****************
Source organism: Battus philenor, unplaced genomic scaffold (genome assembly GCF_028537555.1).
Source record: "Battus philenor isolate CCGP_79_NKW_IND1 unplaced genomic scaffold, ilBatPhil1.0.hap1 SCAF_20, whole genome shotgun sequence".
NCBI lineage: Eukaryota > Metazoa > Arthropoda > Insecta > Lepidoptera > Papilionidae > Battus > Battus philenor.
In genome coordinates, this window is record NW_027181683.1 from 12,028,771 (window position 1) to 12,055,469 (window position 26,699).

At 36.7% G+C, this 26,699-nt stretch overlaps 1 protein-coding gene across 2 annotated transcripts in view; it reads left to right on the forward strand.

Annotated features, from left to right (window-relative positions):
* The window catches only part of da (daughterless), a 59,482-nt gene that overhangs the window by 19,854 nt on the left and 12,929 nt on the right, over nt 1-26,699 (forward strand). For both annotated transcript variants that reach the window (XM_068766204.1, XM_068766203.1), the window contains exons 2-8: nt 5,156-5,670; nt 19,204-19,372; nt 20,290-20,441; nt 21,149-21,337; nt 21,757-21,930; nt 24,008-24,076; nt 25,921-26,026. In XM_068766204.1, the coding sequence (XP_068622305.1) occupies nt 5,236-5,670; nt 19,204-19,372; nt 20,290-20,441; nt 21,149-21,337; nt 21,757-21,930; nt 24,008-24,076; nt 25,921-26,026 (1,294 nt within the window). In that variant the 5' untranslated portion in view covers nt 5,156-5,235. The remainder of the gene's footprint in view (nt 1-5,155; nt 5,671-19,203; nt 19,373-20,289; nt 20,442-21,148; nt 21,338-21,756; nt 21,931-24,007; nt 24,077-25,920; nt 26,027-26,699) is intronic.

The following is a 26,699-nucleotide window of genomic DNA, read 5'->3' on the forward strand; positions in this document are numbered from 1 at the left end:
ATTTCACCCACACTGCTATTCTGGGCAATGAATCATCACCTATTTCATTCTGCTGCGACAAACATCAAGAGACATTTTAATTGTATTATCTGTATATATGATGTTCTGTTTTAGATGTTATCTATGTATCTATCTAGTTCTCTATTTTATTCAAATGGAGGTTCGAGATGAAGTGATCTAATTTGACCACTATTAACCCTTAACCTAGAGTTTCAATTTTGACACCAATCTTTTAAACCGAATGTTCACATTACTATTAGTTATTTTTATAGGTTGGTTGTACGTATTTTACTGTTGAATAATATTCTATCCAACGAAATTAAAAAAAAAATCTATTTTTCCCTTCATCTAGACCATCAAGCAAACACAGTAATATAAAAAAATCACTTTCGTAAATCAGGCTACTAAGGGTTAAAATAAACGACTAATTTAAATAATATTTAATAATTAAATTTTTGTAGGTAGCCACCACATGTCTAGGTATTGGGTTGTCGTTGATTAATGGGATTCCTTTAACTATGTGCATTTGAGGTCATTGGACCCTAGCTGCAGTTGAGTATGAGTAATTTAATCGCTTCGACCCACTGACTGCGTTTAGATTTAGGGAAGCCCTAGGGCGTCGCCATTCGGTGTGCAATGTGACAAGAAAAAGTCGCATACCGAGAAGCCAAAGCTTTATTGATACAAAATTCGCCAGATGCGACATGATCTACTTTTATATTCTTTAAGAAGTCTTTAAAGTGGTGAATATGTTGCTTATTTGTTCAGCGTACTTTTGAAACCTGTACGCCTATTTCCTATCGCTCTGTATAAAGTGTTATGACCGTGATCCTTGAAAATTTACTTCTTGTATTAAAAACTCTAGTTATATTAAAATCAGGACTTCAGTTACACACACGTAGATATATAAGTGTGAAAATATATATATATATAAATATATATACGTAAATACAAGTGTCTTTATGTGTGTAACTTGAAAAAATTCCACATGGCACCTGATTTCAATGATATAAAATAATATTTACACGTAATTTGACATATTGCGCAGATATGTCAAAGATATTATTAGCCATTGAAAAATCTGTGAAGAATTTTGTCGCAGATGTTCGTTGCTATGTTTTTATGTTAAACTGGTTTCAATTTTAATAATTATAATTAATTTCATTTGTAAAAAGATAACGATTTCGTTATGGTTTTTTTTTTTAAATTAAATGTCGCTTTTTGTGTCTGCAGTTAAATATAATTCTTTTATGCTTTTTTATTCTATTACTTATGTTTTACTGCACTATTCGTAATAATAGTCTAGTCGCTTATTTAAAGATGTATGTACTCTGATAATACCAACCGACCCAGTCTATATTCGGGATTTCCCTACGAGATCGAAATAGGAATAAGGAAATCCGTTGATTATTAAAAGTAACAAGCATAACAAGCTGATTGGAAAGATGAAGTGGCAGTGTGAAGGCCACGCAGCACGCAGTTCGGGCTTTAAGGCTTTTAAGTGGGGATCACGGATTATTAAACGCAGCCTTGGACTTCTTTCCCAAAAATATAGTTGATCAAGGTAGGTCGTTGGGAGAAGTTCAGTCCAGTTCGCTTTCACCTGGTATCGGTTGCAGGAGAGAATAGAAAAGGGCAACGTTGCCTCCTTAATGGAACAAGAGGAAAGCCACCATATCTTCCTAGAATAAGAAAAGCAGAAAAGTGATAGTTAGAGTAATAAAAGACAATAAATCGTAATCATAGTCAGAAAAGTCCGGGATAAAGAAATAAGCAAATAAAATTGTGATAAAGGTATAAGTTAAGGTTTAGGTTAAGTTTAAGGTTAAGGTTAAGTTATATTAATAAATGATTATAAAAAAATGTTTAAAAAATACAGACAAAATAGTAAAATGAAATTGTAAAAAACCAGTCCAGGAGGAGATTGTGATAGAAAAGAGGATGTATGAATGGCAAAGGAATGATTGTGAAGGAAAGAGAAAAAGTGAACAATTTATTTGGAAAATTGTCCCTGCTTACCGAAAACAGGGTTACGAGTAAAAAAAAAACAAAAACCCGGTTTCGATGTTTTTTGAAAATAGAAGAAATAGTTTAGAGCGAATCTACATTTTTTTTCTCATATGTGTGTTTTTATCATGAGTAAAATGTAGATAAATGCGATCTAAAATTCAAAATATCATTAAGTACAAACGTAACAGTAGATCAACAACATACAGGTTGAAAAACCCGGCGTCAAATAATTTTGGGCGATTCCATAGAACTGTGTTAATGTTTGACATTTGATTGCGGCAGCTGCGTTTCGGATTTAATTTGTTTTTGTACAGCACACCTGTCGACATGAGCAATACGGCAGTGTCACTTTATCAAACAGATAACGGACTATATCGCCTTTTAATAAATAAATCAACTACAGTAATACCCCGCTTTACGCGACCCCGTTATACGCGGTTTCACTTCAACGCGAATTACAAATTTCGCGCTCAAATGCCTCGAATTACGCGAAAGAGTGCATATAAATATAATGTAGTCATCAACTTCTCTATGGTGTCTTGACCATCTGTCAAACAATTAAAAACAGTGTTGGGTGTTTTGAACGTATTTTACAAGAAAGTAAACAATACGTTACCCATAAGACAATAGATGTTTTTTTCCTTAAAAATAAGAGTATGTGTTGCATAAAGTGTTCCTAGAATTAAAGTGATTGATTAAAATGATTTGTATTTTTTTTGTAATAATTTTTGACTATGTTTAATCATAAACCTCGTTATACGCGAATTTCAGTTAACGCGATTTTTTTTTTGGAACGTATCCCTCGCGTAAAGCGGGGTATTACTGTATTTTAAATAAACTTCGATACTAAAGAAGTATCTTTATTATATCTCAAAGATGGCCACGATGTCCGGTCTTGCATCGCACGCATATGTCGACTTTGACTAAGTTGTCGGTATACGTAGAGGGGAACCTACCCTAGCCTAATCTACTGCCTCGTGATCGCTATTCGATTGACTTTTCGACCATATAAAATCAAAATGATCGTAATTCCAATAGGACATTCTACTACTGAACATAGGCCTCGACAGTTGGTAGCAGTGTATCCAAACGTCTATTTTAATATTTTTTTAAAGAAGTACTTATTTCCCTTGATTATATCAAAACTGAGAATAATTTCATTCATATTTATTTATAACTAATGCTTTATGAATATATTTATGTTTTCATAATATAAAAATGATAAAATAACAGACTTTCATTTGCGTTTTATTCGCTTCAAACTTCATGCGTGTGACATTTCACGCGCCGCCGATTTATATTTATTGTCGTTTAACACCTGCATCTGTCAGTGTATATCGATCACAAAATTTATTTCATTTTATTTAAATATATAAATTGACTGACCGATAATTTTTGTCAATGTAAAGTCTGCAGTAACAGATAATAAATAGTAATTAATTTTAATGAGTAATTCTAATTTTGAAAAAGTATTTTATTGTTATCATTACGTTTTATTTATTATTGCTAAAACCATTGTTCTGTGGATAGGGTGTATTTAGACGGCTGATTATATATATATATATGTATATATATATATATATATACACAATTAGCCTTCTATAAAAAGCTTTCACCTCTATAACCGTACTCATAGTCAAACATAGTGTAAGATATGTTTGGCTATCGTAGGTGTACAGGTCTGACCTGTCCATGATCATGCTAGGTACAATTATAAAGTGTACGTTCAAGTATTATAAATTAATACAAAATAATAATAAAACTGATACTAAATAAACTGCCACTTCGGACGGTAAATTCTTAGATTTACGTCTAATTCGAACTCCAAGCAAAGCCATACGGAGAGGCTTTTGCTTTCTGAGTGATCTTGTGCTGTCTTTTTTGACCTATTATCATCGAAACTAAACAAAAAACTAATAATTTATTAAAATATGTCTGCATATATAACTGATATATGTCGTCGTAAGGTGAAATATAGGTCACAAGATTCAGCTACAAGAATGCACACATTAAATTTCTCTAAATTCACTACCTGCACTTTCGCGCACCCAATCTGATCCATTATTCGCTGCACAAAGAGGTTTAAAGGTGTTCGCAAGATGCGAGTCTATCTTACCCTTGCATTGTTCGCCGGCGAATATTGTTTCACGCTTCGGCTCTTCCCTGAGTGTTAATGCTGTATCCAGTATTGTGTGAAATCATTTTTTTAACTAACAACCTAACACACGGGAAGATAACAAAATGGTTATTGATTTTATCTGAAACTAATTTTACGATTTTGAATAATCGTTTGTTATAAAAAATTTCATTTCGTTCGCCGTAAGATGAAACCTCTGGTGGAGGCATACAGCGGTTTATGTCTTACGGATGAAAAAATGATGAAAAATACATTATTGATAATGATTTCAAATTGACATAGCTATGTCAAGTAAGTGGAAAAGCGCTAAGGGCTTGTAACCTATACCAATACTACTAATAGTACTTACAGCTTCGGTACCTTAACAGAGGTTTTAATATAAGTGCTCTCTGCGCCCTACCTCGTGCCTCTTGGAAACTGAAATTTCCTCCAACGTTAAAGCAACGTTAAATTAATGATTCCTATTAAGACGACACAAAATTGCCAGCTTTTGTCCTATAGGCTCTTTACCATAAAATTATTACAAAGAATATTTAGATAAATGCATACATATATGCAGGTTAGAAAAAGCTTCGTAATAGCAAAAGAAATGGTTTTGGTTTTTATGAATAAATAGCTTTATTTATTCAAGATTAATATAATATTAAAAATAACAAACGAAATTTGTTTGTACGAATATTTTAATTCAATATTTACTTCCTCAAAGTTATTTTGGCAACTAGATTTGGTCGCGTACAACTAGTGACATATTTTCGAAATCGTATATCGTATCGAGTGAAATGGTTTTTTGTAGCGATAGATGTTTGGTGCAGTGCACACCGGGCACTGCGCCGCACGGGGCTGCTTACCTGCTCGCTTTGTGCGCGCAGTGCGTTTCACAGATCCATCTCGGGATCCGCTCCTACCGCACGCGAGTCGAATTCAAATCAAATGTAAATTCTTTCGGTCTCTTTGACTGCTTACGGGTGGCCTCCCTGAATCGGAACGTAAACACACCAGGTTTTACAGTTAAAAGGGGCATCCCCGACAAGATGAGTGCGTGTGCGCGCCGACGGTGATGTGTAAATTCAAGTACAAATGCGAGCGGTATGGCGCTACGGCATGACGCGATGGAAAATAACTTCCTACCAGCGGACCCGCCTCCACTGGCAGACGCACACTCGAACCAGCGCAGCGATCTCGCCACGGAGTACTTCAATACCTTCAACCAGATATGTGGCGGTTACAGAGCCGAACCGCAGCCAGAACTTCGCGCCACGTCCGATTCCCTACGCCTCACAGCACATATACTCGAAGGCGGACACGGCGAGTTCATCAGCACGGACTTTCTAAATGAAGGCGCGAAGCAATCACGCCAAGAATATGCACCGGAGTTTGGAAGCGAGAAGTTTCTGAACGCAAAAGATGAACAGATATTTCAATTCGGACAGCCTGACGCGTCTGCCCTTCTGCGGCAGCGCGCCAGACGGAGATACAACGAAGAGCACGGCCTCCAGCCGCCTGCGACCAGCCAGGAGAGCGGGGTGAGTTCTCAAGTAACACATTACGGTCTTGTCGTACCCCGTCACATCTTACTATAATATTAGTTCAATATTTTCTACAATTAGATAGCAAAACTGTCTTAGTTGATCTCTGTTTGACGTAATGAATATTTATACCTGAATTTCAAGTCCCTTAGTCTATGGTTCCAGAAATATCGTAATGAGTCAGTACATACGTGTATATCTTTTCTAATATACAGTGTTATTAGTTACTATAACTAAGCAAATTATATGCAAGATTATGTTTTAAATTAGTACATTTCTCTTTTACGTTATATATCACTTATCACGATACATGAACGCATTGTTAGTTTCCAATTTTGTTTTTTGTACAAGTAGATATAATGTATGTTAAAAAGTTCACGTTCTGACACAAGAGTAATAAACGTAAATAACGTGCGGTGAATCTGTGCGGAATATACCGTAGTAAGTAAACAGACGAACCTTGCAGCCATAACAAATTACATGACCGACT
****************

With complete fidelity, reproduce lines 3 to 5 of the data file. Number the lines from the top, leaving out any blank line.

NCBI lineage: Eukaryota > Metazoa > Arthropoda > Insecta > Lepidoptera > Papilionidae > Battus > Battus philenor.
In genome coordinates, this window is record NW_027181683.1 from 12,028,771 (window position 1) to 12,055,469 (window position 26,699).

At 36.7% G+C, this 26,699-nt stretch overlaps 1 protein-coding gene across 2 annotated transcripts in view; it reads left to right on the forward strand.